Story by Sam Bygrave
Photography by Christopher Pearce
Presented by Simon McGoram, Neighbourhood Bondi
It was not so many years ago that orgeat — that syrup of almondy goodness — was a rare sight in bars.
Thanks to the resurgence of tiki drinks, though, orgeat has become a staple ingredient behind the stick. But it’s got a long history in drinks, going back to the days of Professor Jerry Thomas in the 1860’s.
The globetrotting booze writer and bon vivant, Charles H. Baker, also had call for orgeat: in his 1939 book, The Gentleman’s Companion, he listed a recipe for a Gin Fizz Tropical, which we’ve adapted here.
Tropical Gin Fizz
60ml Plymouth Gin
15ml Monin Pineapple Syrup
15ml Monin Orgeat Syrup
30ml lime juice
15ml egg white
30ml soda water
Dry shake egg white with gin, lime juice, orgeat and pineapple syrup. Add ice and shake to chill. Strain into a fizz glass, top with soda water. Garnish with a lime wheel and mint.
Adapted from Charles H. Baker’s Gin Fizz Tropical, The Gentleman’s Companion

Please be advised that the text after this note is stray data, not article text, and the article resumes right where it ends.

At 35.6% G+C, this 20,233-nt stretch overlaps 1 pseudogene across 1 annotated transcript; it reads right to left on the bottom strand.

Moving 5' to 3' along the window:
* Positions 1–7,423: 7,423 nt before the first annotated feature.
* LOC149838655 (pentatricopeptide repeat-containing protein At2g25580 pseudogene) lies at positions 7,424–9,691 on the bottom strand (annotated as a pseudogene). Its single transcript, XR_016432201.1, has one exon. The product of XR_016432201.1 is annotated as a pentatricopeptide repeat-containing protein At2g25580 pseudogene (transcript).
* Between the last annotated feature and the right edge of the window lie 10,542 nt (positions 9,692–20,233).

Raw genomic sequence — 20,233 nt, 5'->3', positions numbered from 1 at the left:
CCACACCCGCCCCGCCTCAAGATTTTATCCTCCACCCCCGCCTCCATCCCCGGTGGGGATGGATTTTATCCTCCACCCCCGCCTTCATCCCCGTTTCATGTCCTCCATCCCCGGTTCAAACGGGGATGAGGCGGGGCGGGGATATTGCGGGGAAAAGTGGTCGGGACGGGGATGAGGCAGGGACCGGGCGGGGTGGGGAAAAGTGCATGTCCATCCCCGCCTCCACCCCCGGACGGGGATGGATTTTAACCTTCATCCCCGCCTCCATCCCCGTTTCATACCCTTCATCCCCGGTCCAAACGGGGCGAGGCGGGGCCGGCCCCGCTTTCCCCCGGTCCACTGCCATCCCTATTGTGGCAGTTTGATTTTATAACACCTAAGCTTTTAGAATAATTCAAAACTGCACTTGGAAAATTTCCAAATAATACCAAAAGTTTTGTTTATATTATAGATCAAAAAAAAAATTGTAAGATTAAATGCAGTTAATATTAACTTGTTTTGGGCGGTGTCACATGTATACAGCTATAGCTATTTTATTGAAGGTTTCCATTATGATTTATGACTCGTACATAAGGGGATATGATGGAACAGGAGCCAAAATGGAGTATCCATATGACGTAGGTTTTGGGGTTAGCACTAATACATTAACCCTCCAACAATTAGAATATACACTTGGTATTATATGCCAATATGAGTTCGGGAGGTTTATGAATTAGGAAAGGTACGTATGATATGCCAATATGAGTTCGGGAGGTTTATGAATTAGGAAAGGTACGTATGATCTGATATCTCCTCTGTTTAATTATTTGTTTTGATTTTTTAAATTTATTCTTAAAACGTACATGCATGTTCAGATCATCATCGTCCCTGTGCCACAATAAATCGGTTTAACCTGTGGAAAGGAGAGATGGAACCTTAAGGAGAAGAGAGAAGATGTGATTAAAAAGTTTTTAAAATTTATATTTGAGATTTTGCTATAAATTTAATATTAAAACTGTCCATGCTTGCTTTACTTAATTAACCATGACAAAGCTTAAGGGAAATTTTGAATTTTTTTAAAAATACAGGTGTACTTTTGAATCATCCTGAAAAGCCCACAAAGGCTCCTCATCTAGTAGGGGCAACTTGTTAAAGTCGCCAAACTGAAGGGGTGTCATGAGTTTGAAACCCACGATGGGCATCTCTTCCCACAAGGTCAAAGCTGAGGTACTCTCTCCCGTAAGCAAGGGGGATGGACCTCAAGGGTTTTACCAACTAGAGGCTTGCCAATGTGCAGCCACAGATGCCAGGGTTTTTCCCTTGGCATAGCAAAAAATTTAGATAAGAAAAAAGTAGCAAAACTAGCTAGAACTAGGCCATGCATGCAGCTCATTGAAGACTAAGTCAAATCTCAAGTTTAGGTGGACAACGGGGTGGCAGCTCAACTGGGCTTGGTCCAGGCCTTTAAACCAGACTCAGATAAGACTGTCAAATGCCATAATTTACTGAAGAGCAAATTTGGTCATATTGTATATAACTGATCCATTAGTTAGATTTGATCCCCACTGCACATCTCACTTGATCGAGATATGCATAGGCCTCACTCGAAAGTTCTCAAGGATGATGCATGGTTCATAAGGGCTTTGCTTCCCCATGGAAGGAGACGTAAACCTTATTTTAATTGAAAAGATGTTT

Baker described this drinks as being “one more sound bit of liquid nourishment” from Manila, in the Phillippines. And he was characteristically effusive about this drink, having been introduced to it on a “dugout canoe trip down the rapids through a stupendous wild mill-race flung through a rocky gorge of towering walls hung with weird tropical growths, people with gibbering monkeys and vivid unnameable birds.” Perhaps Baker had sampled a few of these drinks before he got to writing about them.
Going back further to Thomas’ 1862 book, How To Mix Drinks, he’s got recipes for both a Japanese Cocktail (cognac, orgeat and bitters) and the drink we present over the page, the Orgeat Punch.
Served over plenty of ice, garnished with berries in season (as was the Professor’s way), the almond and marzipan notes of the orgeat complement the brandy, the lemon juice cuts the richness, and you’re left with a long, rich, and yet refreshing drink. It seems the Professor knew what he was doing.
Monin’s Orgeat Syrup pours a cloudy white colour, and offers up a pure aroma of almonds.
Both Monin syrups are made with pure cane sugar.
*notes courtesy of supplier